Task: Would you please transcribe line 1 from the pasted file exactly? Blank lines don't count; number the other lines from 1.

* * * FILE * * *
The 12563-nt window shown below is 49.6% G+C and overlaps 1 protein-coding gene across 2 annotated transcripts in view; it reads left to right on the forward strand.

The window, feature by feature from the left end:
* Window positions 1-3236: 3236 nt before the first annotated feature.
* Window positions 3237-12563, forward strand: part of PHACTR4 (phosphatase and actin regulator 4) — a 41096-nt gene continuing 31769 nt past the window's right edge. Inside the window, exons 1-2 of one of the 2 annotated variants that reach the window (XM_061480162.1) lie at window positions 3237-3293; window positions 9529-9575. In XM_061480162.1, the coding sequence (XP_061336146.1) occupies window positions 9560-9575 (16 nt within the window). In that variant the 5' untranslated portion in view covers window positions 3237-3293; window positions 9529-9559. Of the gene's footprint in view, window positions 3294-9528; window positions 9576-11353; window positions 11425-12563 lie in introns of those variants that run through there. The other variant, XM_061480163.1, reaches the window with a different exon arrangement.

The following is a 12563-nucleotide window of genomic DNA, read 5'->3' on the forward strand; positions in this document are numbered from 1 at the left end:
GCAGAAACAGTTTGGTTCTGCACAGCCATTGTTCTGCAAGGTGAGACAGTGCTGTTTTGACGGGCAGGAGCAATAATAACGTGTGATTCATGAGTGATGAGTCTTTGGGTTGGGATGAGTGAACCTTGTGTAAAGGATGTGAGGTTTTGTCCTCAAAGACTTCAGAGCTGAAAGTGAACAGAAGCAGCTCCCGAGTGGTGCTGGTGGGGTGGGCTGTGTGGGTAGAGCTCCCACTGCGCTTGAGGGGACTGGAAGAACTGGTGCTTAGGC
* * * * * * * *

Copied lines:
The 12563-nt window shown below is 49.6% G+C and overlaps 1 protein-coding gene across 2 annotated transcripts in view; it reads left to right on the forward strand.